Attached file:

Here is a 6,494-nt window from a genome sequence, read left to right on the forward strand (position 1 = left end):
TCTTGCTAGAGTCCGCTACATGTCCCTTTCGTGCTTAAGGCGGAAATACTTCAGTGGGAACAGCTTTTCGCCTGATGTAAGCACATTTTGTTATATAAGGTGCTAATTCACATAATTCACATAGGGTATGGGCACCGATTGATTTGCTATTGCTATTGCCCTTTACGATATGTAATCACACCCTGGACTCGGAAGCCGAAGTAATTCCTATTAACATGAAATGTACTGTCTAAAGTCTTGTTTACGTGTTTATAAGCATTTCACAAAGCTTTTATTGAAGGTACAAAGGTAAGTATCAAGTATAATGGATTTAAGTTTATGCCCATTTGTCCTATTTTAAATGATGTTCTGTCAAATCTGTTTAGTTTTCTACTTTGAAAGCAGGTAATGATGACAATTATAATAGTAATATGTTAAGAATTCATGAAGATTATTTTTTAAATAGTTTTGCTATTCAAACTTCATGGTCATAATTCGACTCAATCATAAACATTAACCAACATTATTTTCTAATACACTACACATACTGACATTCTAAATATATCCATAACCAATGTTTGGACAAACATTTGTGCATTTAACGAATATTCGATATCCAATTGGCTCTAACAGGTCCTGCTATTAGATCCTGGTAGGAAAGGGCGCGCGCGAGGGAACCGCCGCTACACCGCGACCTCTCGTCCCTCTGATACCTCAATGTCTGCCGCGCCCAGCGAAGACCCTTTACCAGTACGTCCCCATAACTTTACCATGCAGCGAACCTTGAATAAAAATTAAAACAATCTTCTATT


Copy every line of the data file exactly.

Here is a 6,494-nt window from a genome sequence, read left to right on the forward strand (position 1 = left end):
TCTTGCTAGAGTCCGCTACATGTCCCTTTCGTGCTTAAGGCGGAAATACTTCAGTGGGAACAGCTTTTCGCCTGATGTAAGCACATTTTGTTATATAAGGTGCTAATTCACATAATTCACATAGGGTATGGGCACCGATTGATTTGCTATTGCTATTGCCCTTTACGATATGTAATCACACCCTGGACTCGGAAGCCGAAGTAATTCCTATTAACATGAAATGTACTGTCTAAAGTCTTGTTTACGTGTTTATAAGCATTTCACAAAGCTTTTATTGAAGGTACAAAGGTAAGTATCAAGTATAATGGATTTAAGTTTATGCCCATTTGTCCTATTTTAAATGATGTTCTGTCAAATCTGTTTAGTTTTCTACTTTGAAAGCAGGTAATGATGACAATTATAATAGTAATATGTTAAGAATTCATGAAGATTATTTTTTAAATAGTTTTGCTATTCAAACTTCATGGTCATAATTCGACTCAATCATAAACATTAACCAACATTATTTTCTAATACACTACACATACTGACATTCTAAATATATCCATAACCAATGTTTGGACAAACATTTGTGCATTTAACGAATATTCGATATCCAATTGGCTCTAACAGGTCCTGCTATTAGATCCTGGTAGGAAAGGGCGCGCGCGAGGGAACCGCCGCTACACCGCGACCTCTCGTCCCTCTGATACCTCAATGTCTGCCGCGCCCAGCGAAGACCCTTTACCAGTACGTCCCCATAACTTTACCATGCAGCGAACCTTGAATAAAAATTAAAACAATCTTCTATT